Yesterday, in my mind’s eye and ear, I saw and heard the flute again.  I picked it up and started to record – thinking about the man that made the flute who had just succumbed to cancer — at once I was grateful and heartsick to be on the journey that is daily directed and ushered by the Native American flute.

Here is what the accompanied flute seemed to want to play:


I put track, “Goodbye, Lone Crow” on the New Age Album, “Let It Happen:”


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Man’s Best Friend?

Seeking inspiration from the sacred wood block of the Yucatan.

Strong Medicine

Actually, it may be 41 albums — I’m sure that have lost count. But it has been at least 40 albums in-the-making since Peruvian shaman, Don Francisco hit me on the head with his hefty medicine bundle while transferring to me the 9th Incan Rite-of-Passage (the Creator Rites).

Shortly after that, master flutemaker, John Stillwell appeared in front of me out of nowhere in the Mojave Desert and something like this:

“Hey, Man … take these two flutes. I want you to have them. Pay me — don’t pay me — it’s up to you!”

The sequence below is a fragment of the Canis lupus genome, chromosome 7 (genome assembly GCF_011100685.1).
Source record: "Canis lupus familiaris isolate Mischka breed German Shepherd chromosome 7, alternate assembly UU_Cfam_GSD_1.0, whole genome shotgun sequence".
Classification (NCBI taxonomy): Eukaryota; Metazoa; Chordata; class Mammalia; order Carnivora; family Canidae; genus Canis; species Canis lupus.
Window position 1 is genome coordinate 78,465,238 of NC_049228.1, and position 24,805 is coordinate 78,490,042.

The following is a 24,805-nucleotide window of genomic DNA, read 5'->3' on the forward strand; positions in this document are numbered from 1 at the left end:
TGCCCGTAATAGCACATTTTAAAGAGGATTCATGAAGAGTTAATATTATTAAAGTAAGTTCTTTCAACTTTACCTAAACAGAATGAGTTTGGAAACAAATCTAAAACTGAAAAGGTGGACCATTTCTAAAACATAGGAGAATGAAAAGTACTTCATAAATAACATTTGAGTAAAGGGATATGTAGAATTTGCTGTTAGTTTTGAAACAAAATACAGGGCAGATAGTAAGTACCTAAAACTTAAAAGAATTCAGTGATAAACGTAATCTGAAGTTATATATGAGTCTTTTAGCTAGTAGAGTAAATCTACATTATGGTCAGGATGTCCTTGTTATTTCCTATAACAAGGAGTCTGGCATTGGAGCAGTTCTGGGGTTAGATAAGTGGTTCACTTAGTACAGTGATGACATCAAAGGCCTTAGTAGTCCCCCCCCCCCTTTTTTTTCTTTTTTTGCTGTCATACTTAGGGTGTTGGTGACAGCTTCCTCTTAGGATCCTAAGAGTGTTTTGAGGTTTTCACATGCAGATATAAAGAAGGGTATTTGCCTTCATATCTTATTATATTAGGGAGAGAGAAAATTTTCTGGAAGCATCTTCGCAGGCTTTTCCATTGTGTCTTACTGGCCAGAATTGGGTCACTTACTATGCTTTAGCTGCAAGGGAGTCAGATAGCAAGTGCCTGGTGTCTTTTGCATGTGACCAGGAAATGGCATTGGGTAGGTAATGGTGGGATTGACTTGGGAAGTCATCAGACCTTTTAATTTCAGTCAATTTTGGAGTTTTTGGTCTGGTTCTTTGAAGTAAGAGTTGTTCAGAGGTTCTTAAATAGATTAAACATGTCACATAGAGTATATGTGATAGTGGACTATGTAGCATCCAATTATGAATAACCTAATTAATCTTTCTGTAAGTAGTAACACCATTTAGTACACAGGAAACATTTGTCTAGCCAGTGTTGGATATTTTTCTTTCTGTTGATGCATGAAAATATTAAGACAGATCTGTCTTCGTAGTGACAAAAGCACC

Don Francisco

I accepted the flutes and embarked on a magnificent flute and recording journey that continues to this day.

Notes To Myself on Following the Muse

Becoming a recording artist in the middle of life has been mysterious. But even more surprising is the range of the comments that I receive on the music that I publish. (I don’t take a lot of credit for the music – most of the time, I cannot technically play what I hear in my mind’s ear).

I think that I am beginning to understand what pianist Helen Jane Long meant when she responded to a question during a radio interview about what her compositions meant. I paraphrase:

” …. I’ll let the listeners decide what the song’s meaning is. What I was thinking at the time that I wrote it might unduly influence the listener’s experience.”

So, too (in the receiving direction), the comments and interpretations that I receive seem to depend on the mood and circumstance of the listener. My Mother, for example, may have completely different (and sometimes opposite) feedback on the same song at different times.

So, over the years (for my own amusement and improvement — and with a light heart), I have attempted to categorize the type and source of feedback that I typically get after each album. I have also tried to recognize any patterns. But so far they have eluded me. Here is a sample categorization:

Source Comment
Mother “Too Frenetic, but I am your No. 1 fan!”